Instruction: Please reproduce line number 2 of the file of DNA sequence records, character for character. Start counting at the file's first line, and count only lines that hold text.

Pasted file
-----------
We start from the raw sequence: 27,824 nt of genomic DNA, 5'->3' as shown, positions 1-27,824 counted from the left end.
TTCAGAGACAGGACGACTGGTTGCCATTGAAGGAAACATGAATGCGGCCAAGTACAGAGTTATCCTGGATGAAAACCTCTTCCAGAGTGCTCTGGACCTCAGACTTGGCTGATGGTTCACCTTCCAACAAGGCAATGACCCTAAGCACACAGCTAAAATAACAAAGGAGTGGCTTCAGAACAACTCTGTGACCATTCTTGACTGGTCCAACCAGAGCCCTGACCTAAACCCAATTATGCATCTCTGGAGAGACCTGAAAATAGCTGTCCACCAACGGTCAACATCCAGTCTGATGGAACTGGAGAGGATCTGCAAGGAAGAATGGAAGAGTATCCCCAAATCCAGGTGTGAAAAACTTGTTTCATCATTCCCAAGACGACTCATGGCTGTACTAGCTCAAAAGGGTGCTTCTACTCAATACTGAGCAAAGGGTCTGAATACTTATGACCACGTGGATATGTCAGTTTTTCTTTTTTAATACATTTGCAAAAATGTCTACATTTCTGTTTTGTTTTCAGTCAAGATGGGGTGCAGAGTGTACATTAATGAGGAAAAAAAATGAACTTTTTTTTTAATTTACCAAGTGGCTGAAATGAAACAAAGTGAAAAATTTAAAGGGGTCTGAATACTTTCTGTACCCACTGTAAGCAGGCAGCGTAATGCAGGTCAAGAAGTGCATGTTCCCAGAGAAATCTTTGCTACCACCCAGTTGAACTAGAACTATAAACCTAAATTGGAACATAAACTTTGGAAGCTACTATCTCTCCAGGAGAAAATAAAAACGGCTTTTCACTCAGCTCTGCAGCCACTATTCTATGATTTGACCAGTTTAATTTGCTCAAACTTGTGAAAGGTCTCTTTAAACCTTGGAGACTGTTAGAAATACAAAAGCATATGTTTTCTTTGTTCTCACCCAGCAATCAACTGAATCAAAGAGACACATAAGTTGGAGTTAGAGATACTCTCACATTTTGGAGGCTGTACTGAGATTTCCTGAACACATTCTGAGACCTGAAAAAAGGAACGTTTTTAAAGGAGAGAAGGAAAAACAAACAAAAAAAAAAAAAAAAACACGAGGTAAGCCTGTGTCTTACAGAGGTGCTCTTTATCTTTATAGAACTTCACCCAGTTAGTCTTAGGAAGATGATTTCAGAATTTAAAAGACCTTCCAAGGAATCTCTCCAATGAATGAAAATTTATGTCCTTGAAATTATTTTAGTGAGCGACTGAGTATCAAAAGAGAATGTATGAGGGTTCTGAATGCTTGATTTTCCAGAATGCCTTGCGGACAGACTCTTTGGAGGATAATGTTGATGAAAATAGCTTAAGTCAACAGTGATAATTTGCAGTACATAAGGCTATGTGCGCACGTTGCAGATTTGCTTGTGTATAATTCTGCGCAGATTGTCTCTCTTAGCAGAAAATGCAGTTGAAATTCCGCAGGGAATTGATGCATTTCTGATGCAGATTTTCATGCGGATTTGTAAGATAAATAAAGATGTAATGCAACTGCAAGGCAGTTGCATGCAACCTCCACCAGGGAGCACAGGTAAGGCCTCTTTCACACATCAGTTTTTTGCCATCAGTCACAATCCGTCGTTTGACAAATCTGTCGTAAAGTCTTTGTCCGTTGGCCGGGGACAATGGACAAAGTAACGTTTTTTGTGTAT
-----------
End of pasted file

TTCAGAGACAGGACGACTGGTTGCCATTGAAGGAAACATGAATGCGGCCAAGTACAGAGTTATCCTGGATGAAAACCTCTTCCAGAGTGCTCTGGACCTCAGACTTGGCTGATGGTTCACCTTCCAACAAGGCAATGACCCTAAGCACACAGCTAAAATAACAAAGGAGTGGCTTCAGAACAACTCTGTGACCATTCTTGACTGGTCCAACCAGAGCCCTGACCTAAACCCAATTATGCATCTCTGGAGAGACCTGAAAATAGCTGTCCACCAACGGTCAACATCCAGTCTGATGGAACTGGAGAGGATCTGCAAGGAAGAATGGAAGAGTATCCCCAAATCCAGGTGTGAAAAACTTGTTTCATCATTCCCAAGACGACTCATGGCTGTACTAGCTCAAAAGGGTGCTTCTACTCAATACTGAGCAAAGGGTCTGAATACTTATGACCACGTGGATATGTCAGTTTTTCTTTTTTAATACATTTGCAAAAATGTCTACATTTCTGTTTTGTTTTCAGTCAAGATGGGGTGCAGAGTGTACATTAATGAGGAAAAAAAATGAACTTTTTTTTTAATTTACCAAGTGGCTGAAATGAAACAAAGTGAAAAATTTAAAGGGGTCTGAATACTTTCTGTACCCACTGTAAGCAGGCAGCGTAATGCAGGTCAAGAAGTGCATGTTCCCAGAGAAATCTTTGCTACCACCCAGTTGAACTAGAACTATAAACCTAAATTGGAACATAAACTTTGGAAGCTACTATCTCTCCAGGAGAAAATAAAAACGGCTTTTCACTCAGCTCTGCAGCCACTATTCTATGATTTGACCAGTTTAATTTGCTCAAACTTGTGAAAGGTCTCTTTAAACCTTGGAGACTGTTAGAAATACAAAAGCATATGTTTTCTTTGTTCTCACCCAGCAATCAACTGAATCAAAGAGACACATAAGTTGGAGTTAGAGATACTCTCACATTTTGGAGGCTGTACTGAGATTTCCTGAACACATTCTGAGACCTGAAAAAAGGAACGTTTTTAAAGGAGAGAAGGAAAAACAAACAAAAAAAAAAAAAAAAACACGAGGTAAGCCTGTGTCTTACAGAGGTGCTCTTTATCTTTATAGAACTTCACCCAGTTAGTCTTAGGAAGATGATTTCAGAATTTAAAAGACCTTCCAAGGAATCTCTCCAATGAATGAAAATTTATGTCCTTGAAATTATTTTAGTGAGCGACTGAGTATCAAAAGAGAATGTATGAGGGTTCTGAATGCTTGATTTTCCAGAATGCCTTGCGGACAGACTCTTTGGAGGATAATGTTGATGAAAATAGCTTAAGTCAACAGTGATAATTTGCAGTACATAAGGCTATGTGCGCACGTTGCAGATTTGCTTGTGTATAATTCTGCGCAGATTGTCTCTCTTAGCAGAAAATGCAGTTGAAATTCCGCAGGGAATTGATGCATTTCTGATGCAGATTTTCATGCGGATTTGTAAGATAAATAAAGATGTAATGCAACTGCAAGGCAGTTGCATGCAACCTCCACCAGGGAGCACAGGTAAGGCCTCTTTCACACATCAGTTTTTTGCCATCAGTCACAATCCGTCGTTTGACAAATCTGTCGTAAAGTCTTTGTCCGTTGGCCGGGGACAATGGACAAAGTAACGTTTTTTGTGTAT